There’s plenty more to say about the linguistic characteristics of tautaulogies – about their semantics, pragmatics, syntax, and so on – but I’ve said enough for now to move on to establishing their relevance to cultural critique. No less than the words of our basic vocabularies, they are linguistic signs that take their place within a larger system of differences. Their meanings are at least in part conventional and specific to different languages. And they are productive, affording speakers and writers the constrained creativity they need to say acceptable things that they have not read or heard before.

Like the words of our basic vocabularies, tautaulogies don’t signify in some neutral sense. They serve a particular ideological function, smuggling in synthetic judgments under the guise of analyticity, giving to culturally specific and conventional judgments the appearance, at the level of the signifier, of necessary and self-evident truth. In the terms of modal semantics, they appear to index all possible worlds while covertly indexing only a subset of those worlds (of which our world may or may not be one). They invite us to perform the convention-conditioned process of inference, even as they make the results of the inference process appear natural and universal. How, without appearing to contradict oneself, can one deny, of anything in particular or of everything in general, that It is what it is?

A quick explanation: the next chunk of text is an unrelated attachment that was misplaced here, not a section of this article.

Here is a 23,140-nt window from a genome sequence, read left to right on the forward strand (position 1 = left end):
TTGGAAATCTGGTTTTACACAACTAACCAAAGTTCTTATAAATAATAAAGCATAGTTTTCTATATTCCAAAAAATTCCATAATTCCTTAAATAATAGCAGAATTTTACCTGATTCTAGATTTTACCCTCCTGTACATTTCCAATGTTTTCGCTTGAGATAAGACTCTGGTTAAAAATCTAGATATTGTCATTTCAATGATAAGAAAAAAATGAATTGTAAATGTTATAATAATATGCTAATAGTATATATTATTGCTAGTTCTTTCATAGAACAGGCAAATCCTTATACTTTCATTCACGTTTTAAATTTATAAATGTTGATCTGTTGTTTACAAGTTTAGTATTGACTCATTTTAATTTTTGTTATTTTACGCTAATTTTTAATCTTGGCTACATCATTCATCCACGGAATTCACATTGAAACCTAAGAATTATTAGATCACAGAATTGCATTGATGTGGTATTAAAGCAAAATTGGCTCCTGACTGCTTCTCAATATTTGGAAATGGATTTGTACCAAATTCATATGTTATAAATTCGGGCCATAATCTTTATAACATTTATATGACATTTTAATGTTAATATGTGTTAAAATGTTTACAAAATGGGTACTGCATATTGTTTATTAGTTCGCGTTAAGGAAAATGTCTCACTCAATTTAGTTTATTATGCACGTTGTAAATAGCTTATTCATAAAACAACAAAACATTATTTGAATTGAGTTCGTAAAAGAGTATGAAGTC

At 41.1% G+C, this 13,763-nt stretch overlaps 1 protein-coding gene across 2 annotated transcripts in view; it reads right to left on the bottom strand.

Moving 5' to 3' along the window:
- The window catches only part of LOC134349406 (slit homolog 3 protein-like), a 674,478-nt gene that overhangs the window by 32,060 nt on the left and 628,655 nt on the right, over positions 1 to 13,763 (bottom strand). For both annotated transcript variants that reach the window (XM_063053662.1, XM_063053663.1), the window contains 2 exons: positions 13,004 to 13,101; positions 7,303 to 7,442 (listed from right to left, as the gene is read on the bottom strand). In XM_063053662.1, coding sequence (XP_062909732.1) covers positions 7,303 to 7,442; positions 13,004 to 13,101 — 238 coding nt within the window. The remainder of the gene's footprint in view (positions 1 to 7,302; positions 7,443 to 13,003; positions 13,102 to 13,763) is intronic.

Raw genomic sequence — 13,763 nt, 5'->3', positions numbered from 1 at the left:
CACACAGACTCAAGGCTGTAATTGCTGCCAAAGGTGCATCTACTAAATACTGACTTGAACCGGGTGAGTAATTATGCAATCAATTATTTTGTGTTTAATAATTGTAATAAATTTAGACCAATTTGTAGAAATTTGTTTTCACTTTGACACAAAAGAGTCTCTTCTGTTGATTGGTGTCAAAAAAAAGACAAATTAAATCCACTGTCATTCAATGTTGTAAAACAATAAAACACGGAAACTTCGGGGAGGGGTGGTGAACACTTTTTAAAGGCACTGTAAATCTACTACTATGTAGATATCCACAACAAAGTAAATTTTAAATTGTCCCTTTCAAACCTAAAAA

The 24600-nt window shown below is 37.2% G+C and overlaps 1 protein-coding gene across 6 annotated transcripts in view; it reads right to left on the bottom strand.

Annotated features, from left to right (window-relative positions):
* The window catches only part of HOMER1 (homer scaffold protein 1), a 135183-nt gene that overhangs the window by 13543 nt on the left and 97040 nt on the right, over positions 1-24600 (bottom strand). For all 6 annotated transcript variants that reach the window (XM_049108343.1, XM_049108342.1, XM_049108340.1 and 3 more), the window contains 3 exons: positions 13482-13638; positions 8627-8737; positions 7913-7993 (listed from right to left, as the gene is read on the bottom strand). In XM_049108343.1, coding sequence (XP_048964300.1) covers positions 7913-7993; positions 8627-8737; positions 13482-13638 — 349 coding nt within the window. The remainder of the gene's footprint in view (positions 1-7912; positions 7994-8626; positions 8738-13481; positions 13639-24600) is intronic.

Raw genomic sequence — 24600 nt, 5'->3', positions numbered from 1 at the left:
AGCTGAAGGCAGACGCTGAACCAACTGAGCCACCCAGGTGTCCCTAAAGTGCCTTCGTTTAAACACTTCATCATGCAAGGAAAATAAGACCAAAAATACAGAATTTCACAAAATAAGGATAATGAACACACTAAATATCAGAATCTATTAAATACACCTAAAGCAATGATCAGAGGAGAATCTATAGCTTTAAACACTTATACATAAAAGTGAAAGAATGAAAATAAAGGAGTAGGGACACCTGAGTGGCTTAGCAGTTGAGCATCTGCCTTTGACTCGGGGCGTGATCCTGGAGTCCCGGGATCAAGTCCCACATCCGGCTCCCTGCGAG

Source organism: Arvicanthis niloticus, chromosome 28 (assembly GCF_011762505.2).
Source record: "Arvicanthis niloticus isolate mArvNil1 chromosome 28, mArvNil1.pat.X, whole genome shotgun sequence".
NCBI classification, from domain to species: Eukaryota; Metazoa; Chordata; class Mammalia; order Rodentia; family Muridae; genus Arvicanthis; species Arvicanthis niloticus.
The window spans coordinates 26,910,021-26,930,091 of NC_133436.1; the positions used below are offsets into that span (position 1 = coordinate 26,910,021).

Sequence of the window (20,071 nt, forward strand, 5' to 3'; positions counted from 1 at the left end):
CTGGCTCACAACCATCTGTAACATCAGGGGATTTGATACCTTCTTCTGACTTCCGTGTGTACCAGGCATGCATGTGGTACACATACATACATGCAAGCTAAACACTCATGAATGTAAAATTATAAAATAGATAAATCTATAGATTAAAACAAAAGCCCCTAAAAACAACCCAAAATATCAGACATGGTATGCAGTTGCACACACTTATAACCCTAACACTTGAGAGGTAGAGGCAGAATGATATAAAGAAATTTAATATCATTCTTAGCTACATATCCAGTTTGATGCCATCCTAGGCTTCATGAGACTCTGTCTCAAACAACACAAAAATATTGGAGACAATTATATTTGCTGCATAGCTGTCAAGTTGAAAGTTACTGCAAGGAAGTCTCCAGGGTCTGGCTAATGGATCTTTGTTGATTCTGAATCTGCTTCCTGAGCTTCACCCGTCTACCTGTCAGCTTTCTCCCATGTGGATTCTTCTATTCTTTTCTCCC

The semantics of tautaulogies varies by language, but in English, at least, they convey an attitudinal posture of acquiescence or helplessness towards the world as it is, even while measuring the empiricity of the world against pre-given, idealized essences. We can see this ideological function operating in the specific, subject-interpellating domains of gender (Boys will be boys), empire (“East is East and West is West”), nation (When America was America) and race (“White is white”). But their ideological function is not limited to individual or communal subject-formation. In some cases tautaulogies frame acquiescence to existing institutional frameworks, even callous or cruel frameworks, not merely as helplessness or tolerance but as obligation (The law is the law, A deal is a deal). In others they nostalgically locate an ideal in the past and cast the present as a declension from that ideal (When America was America).